Clinical and Research News
Opioid-Related Gene Affects Alcoholism-Treatment Response
Psychiatric News
Volume 43 Number 6 page 22-24

At least part of the reason why patients with alcohol dependence respond differently to naltrexone treatment appears to lie in a particular variation in the opioid receptor gene known as OPRM1, according to a study in the February 4 Archives of General Psychiatry.FIG1

Researchers at the Medical University of South Carolina found a significant link between a genetic polymorphism and the likelihood of good clinical response to naltrexone treatment based on genetic and outcome data collected in the multicenter, Combined Pharmacotherapies and Behavioral interventions for alcohol Dependence (COMBINE) study.

The COMBINE study was funded by the National Institute on Alcohol Abuse and Alcoholism and conducted from 2001 through 2004. Patients with diagnosed alcoholism were treated with 100 mg of naltrexone or placebo for 16 weeks. The authors analyzed the genetic data prospectively collected from 1,013 participants.

According to previous research, most people carry the Asn40 polymorphism type of the OPRM1 gene on both of their chromosomes, which means that the amino acid asparagine resides at position 40 in the receptor protein. Because of a single nucleotide mutation, however, this amino acid may be substituted with aspartate (Asp40). Previous research estimated that 15 percent to 25 percent of the human population carry at least one copy of the Asp40 allele, and this slight change in the μ-opioid receptor protein may affect the carrier's response to alcohol and pharmacologic treatment for alcoholism.

Naltrexone is an antagonist for several opioid receptors and binds preferentially to the μ-opioid receptors. It is approved for the treatment of alcoholism and has been shown to reduce alcohol-induced highs and alcohol cravings. The drug's effect size over placebo is "in the small to moderate range," the authors noted.

In the COMBINE study, naltrexone increased the percentage of days abstinent and decreased the percentage of heavy-drinking days, compared with placebo, among patients who carried at least one copy of the Asp40 allele. In those who carried two copies of it, however, naltrexone was not significantly different from placebo in these drinking-related outcomes. These differences were statistically significant in participants who underwent brief medical-management sessions, but not in those who received the more intense and specific combined behavioral intervention (CBI). The behavioral interventions may have obscured the interaction between genetics and naltexone, the authors suggested.

Among the participants who carried at least one Asp40 allele, 87 percent of those who took naltrexone had a good clinical outcome, defined as abstinence or moderate drinking without problems, during the last eight weeks of the treatment. In contrast, about 55 percent of those with two Asn40 alleles had similar response to naltrexone. The difference was statistically significant. The two genotypes responded to treatment without naltrexone in similar rates around 50 percent.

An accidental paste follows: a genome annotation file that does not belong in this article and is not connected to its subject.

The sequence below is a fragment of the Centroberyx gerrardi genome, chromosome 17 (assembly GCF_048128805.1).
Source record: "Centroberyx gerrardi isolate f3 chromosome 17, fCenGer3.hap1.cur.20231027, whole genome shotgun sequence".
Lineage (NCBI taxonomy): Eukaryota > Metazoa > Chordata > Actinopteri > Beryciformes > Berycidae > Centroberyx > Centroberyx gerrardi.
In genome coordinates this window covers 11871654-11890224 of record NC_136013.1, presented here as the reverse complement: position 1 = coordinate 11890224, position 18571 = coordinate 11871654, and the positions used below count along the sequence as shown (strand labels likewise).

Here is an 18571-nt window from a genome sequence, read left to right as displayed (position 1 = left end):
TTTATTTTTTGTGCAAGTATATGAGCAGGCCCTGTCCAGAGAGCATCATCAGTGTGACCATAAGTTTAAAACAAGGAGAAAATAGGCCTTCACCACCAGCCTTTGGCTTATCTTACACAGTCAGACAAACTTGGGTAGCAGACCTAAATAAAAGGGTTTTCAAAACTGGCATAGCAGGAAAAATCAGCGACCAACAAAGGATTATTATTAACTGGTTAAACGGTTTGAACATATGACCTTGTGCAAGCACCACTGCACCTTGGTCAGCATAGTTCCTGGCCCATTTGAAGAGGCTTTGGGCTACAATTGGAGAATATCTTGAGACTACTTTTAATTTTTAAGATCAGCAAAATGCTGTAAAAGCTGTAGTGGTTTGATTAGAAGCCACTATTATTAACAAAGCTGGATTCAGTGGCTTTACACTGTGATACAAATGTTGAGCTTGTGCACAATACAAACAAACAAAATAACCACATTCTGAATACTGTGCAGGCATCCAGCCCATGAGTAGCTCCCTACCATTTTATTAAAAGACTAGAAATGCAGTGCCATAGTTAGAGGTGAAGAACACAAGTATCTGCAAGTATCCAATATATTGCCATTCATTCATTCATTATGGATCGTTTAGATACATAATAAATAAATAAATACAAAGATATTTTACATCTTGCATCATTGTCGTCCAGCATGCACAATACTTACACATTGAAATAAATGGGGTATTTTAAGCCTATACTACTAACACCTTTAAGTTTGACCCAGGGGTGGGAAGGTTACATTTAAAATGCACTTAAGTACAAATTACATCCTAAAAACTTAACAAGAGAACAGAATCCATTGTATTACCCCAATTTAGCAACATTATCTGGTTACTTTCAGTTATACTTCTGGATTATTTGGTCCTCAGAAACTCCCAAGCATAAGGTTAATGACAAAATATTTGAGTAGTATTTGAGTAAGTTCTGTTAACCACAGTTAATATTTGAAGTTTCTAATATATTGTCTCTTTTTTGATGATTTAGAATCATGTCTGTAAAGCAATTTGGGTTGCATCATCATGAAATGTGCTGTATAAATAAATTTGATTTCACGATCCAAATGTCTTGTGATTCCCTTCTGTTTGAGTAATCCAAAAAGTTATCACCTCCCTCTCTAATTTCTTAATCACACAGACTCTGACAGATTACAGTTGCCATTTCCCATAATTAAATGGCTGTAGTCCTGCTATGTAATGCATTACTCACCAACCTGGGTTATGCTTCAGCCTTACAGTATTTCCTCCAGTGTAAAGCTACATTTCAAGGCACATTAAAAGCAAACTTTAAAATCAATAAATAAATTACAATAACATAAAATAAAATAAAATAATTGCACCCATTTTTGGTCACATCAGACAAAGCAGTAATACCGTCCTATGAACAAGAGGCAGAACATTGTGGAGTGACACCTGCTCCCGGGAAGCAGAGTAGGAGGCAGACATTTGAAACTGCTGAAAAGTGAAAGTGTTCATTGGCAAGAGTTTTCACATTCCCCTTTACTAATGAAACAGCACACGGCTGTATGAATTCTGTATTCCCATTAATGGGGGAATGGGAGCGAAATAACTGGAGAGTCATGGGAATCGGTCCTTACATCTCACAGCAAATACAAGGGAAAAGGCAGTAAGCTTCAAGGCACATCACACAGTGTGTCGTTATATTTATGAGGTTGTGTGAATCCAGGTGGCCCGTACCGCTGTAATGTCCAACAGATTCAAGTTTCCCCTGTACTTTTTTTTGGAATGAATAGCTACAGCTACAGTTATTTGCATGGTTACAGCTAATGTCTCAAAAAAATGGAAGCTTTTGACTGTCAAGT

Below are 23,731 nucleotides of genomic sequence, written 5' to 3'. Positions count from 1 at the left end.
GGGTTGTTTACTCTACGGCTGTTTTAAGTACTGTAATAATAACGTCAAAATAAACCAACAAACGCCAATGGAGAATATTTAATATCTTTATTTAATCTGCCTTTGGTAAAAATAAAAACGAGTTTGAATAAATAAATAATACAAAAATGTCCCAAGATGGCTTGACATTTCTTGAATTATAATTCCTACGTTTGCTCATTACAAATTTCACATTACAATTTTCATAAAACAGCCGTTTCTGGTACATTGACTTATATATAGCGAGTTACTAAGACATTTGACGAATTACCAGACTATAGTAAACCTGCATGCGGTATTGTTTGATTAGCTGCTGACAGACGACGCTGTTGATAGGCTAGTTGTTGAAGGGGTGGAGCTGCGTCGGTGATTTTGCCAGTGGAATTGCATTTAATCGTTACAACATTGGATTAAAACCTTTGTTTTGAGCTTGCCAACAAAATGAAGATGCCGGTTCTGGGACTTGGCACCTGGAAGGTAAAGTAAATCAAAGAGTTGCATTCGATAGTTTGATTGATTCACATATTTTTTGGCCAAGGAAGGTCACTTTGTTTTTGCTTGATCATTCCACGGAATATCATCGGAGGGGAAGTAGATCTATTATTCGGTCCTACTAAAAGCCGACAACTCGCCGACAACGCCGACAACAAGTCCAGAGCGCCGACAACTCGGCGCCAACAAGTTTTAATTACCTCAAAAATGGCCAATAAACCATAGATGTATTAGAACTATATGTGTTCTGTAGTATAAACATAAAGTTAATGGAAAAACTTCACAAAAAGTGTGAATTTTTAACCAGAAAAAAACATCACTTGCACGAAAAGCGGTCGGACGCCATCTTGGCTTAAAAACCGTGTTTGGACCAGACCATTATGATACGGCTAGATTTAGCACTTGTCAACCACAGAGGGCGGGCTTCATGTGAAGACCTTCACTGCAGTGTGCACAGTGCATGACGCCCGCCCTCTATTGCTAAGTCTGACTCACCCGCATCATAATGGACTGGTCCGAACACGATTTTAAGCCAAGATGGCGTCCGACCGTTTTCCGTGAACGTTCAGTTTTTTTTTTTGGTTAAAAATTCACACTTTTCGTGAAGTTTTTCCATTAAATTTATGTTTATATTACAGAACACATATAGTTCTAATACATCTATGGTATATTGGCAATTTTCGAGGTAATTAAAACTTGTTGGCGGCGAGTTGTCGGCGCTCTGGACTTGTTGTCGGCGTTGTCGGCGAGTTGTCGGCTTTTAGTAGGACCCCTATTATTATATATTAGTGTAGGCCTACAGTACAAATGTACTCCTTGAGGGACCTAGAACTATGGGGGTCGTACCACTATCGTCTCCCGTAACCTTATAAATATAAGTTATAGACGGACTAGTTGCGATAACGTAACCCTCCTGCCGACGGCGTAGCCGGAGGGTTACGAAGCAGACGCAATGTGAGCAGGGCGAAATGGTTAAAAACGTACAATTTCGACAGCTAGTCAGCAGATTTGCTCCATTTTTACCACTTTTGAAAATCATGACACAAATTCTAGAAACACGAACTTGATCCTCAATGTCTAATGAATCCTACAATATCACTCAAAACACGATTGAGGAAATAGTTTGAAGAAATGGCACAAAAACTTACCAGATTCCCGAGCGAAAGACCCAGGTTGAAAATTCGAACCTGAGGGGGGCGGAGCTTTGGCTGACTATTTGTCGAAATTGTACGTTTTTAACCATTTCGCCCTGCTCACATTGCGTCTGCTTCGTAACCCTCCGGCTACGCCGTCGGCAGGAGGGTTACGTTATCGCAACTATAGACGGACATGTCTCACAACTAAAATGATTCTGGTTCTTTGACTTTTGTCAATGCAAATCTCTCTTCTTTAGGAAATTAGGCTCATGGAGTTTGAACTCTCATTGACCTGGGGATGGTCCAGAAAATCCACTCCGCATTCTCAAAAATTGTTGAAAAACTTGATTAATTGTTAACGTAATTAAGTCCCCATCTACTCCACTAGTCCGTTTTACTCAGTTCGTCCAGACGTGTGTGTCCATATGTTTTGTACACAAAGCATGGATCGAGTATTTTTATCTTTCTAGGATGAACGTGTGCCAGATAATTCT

The effect of genetic variations on the efficacy of naltrexone revealed in this study "could have immense clinical importance," lead author Raymond Anton, M.D., and colleagues said. For example, the development of anyμ -opioid antagonist should also consider potential interaction with the OPRM1 genetic variance. "We can't say for sure that all μ-opioid antagonists will have this type of interaction, and perhaps they have slightly different binding sites, kinetics, etc., but there is a high probability that they will," Anton, a professor of psychiatry and director of the Center for Drug and Alcohol Programs at the Medical University of South Carolina, commented to Psychiatric News.

He cautioned that prospectively randomized studies based on genetic variations are needed to confirm the interaction between this genetic variation and naltrexone. In addition, "this finding is largely limited to Caucasians; we could not explore African Americans, Hispanics, or Asians independently [in the COMBINE study]," he said. At this point, he recommended that clinicians and patients "weigh the evidence and decide for themselves whether a genetic test should be performed prior to the decision to use or not use naltrexone for alcohol treatment."

Genetic research has been quietly making its way into pharmacotherapy of various diseases. Scientists have found specific gene variations that predict who is more likely to experience certain effects from drugs, such as emerging suicidal thoughts from selective serotonin reuptake inhibitors, excessive bleeding with normal warfarin dosage, and severe skin reactions to carbamazepine (Psychiatric News, January 18). The link between the OPRM1 gene and naltrexone efficacy is another example of how genetic variations explain why a drug helps some patients but not others.

An abstract of "An Evaluation of μ-Opioid Receptor (OPRM1) as a Predictor of Naltrexone Response in the Treatment of Alcohol Dependence" is posted at<http://archpsyc.ama-assn.org/cgi/content/abstract/65/2/135>.

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